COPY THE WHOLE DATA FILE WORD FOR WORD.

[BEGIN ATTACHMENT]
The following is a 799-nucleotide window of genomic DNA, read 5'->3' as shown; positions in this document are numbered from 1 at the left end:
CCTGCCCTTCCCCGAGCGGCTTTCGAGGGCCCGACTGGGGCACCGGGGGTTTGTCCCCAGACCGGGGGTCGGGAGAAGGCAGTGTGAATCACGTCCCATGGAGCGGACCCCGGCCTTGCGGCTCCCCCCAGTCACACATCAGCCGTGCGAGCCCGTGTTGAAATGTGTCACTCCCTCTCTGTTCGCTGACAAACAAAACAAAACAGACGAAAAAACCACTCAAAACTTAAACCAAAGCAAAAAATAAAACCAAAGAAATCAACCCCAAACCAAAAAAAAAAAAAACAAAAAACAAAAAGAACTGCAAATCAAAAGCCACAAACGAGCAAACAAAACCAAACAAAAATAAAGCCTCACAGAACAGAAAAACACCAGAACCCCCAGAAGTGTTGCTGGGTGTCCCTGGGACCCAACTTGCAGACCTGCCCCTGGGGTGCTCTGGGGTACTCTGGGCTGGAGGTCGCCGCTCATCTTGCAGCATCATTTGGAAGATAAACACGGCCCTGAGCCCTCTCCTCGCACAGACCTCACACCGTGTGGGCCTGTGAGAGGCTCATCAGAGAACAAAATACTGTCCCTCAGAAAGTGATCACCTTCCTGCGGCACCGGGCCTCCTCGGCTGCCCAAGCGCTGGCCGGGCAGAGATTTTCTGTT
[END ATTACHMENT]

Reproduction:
The following is a 799-nucleotide window of genomic DNA, read 5'->3' as shown; positions in this document are numbered from 1 at the left end:
CCTGCCCTTCCCCGAGCGGCTTTCGAGGGCCCGACTGGGGCACCGGGGGTTTGTCCCCAGACCGGGGGTCGGGAGAAGGCAGTGTGAATCACGTCCCATGGAGCGGACCCCGGCCTTGCGGCTCCCCCCAGTCACACATCAGCCGTGCGAGCCCGTGTTGAAATGTGTCACTCCCTCTCTGTTCGCTGACAAACAAAACAAAACAGACGAAAAAACCACTCAAAACTTAAACCAAAGCAAAAAATAAAACCAAAGAAATCAACCCCAAACCAAAAAAAAAAAAAACAAAAAACAAAAAGAACTGCAAATCAAAAGCCACAAACGAGCAAACAAAACCAAACAAAAATAAAGCCTCACAGAACAGAAAAACACCAGAACCCCCAGAAGTGTTGCTGGGTGTCCCTGGGACCCAACTTGCAGACCTGCCCCTGGGGTGCTCTGGGGTACTCTGGGCTGGAGGTCGCCGCTCATCTTGCAGCATCATTTGGAAGATAAACACGGCCCTGAGCCCTCTCCTCGCACAGACCTCACACCGTGTGGGCCTGTGAGAGGCTCATCAGAGAACAAAATACTGTCCCTCAGAAAGTGATCACCTTCCTGCGGCACCGGGCCTCCTCGGCTGCCCAAGCGCTGGCCGGGCAGAGATTTTCTGTT